Harriet Martineau recalls a dream she had when she was four years old in her Autobiography (1855). Martineau, like Pip, describes her earliest recollections in first-person point of view. Because Great Expectations is written in first-person, Pip's life story gains some of the credibility of an actual autobiography. Both Martineau and Pip recall the most frightening and disturbing images of their childhoods. Martineau claims that the impression of her terrible dream “is as fresh as possible now" and Pip describes his first impression as “vivid and broad." Dickens and Martineau both claim that terrifying images are the most memorable and are retained with the most clarity. Both refer to these memories as “impressions," stressing the stronger effect that frightening memories have on a person. Although Martineau does not understand exactly what made her dream frightening, and much of Pip's fear is irrational, the frightening images retain their importance because their power exists apart from reason. The silliness of a stag inviting Martineau into a public-house or of cows accusing Pip of thievery does not lessen the frightening impact of these images.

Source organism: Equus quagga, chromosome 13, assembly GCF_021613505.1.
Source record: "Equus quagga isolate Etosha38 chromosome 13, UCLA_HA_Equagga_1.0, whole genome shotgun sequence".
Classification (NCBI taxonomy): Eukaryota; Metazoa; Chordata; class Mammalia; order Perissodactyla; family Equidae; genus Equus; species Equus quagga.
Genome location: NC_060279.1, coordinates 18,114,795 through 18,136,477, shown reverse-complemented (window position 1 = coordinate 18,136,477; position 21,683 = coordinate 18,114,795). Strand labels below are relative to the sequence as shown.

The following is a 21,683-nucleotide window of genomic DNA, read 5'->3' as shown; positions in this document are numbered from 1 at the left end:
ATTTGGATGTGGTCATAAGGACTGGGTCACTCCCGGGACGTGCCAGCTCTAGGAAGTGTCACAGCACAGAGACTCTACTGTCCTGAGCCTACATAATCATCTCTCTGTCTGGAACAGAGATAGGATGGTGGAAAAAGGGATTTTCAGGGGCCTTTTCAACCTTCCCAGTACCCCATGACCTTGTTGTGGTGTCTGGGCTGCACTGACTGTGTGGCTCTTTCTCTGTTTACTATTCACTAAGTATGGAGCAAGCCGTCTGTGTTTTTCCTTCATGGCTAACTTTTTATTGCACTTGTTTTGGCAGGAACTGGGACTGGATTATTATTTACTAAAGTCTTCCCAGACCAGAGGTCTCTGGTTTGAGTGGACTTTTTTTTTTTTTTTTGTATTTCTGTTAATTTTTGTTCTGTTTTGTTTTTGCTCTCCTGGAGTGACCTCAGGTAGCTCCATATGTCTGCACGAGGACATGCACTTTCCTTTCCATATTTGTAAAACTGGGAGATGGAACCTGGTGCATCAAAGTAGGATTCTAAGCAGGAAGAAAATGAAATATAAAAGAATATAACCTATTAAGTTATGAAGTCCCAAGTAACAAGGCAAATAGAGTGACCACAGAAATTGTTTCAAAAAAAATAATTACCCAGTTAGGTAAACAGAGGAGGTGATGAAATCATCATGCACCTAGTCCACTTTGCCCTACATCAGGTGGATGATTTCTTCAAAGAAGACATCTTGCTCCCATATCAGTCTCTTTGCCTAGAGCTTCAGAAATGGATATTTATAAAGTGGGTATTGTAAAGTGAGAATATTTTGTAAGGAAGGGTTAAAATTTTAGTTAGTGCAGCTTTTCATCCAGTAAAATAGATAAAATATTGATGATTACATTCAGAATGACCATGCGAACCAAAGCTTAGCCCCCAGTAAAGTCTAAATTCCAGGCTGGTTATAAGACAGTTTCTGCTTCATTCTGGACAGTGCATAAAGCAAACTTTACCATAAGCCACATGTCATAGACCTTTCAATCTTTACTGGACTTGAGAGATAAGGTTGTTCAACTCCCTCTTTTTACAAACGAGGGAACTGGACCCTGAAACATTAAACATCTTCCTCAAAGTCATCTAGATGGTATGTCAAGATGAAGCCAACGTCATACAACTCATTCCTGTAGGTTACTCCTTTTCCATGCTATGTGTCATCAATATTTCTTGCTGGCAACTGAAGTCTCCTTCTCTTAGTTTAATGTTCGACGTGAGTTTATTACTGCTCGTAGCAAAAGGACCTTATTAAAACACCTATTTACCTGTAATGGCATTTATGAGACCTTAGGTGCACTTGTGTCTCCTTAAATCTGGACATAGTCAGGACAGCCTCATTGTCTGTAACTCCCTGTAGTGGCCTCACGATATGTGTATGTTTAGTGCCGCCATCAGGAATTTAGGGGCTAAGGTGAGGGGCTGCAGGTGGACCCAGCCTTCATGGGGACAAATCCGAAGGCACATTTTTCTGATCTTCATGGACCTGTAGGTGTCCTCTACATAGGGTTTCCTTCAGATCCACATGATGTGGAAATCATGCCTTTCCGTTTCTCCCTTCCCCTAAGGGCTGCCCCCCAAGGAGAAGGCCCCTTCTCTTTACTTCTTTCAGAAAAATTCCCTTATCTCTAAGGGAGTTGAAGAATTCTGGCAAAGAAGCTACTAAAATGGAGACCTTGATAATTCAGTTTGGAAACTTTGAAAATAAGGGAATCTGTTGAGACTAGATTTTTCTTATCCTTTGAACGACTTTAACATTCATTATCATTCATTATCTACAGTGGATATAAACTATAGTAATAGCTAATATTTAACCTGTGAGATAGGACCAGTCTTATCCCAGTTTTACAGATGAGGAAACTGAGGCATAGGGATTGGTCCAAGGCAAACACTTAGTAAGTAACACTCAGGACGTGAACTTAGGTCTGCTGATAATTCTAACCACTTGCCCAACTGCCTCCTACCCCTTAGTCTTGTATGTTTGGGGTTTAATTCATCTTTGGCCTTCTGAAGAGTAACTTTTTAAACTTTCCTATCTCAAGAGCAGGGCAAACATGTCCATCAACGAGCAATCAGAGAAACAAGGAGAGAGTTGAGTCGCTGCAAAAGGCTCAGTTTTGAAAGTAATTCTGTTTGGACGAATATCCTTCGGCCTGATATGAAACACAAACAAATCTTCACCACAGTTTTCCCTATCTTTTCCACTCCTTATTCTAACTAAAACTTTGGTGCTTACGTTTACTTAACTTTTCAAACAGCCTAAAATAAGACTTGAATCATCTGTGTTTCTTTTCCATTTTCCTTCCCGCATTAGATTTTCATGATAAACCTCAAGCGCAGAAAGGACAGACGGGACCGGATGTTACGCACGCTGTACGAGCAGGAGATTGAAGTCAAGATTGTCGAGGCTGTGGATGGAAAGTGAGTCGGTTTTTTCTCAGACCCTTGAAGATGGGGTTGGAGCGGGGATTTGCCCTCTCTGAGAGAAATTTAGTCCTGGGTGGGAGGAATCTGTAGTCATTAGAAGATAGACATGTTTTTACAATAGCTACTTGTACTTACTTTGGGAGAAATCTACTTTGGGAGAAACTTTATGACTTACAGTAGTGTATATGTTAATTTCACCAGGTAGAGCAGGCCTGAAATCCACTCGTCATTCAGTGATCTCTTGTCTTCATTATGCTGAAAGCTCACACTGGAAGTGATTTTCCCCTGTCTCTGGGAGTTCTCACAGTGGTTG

Martineau's and Pip's imaginative minds seem to work against them. The dream is filled with visual imagery presented as a bizarre montage. Perhaps the strangest element is the sun positioned within an arm's length of Martineau's mother. The frightening images resulting from Martineau's and Pip's imaginations serve to reveal their mental states. Freudian dream analysis applies directly to Martineau, whereas Pip's imagination can be more readily interpreted to show his guilty feelings. Guilt weighs on Pip throughout the novel. Consequently, his childish imagination stays with him through adulthood. Pip writes “a childish association revived with wonderful force in the moment of the slight action, and I fancied that I saw Miss Havisham hanging to the beam." Pip, age twenty-three, sees the same image that he imagined when he was seven years old.


Victorian Web Overview Charles Dickens Great Expectations

Last Modified 23 October 2002